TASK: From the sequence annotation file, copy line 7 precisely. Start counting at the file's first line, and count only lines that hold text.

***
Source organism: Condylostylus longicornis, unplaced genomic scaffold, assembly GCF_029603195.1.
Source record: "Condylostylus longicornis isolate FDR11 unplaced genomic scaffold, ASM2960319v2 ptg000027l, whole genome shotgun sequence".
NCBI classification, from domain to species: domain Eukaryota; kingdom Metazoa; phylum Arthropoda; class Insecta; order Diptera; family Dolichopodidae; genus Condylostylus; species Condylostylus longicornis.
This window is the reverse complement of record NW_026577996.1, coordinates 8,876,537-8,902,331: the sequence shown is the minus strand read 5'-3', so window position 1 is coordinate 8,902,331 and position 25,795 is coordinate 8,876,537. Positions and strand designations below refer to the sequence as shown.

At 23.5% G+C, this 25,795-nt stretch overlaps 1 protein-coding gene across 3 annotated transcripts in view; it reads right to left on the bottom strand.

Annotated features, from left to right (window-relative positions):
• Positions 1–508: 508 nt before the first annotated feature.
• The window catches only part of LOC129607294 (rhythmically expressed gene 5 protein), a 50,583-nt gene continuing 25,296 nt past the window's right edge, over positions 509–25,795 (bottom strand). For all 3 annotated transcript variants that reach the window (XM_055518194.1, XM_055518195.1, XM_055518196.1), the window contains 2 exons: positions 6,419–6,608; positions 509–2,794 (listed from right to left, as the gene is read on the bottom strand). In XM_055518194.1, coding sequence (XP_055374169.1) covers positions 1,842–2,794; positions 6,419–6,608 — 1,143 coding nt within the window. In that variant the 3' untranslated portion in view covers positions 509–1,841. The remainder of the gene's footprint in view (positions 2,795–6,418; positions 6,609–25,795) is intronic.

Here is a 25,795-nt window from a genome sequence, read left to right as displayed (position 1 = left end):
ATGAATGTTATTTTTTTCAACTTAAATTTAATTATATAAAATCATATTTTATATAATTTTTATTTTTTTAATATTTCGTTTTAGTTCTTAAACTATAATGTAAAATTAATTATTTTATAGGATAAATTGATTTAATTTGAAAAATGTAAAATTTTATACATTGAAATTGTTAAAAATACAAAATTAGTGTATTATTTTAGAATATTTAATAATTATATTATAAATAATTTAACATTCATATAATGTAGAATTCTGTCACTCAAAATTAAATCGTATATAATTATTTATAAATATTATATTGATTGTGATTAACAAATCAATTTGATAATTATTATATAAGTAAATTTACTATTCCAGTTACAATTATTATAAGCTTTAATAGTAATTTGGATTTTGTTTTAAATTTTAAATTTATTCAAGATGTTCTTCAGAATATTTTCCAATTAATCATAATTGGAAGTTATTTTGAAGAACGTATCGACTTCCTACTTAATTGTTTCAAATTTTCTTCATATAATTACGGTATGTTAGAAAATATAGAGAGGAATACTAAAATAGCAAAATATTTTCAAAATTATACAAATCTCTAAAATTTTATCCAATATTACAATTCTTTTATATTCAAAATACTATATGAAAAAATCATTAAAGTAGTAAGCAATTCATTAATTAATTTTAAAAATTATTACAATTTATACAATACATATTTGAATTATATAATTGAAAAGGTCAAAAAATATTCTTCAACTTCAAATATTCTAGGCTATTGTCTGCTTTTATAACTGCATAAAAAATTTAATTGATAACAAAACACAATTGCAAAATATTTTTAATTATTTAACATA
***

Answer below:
• Positions 1–508: 508 nt before the first annotated feature.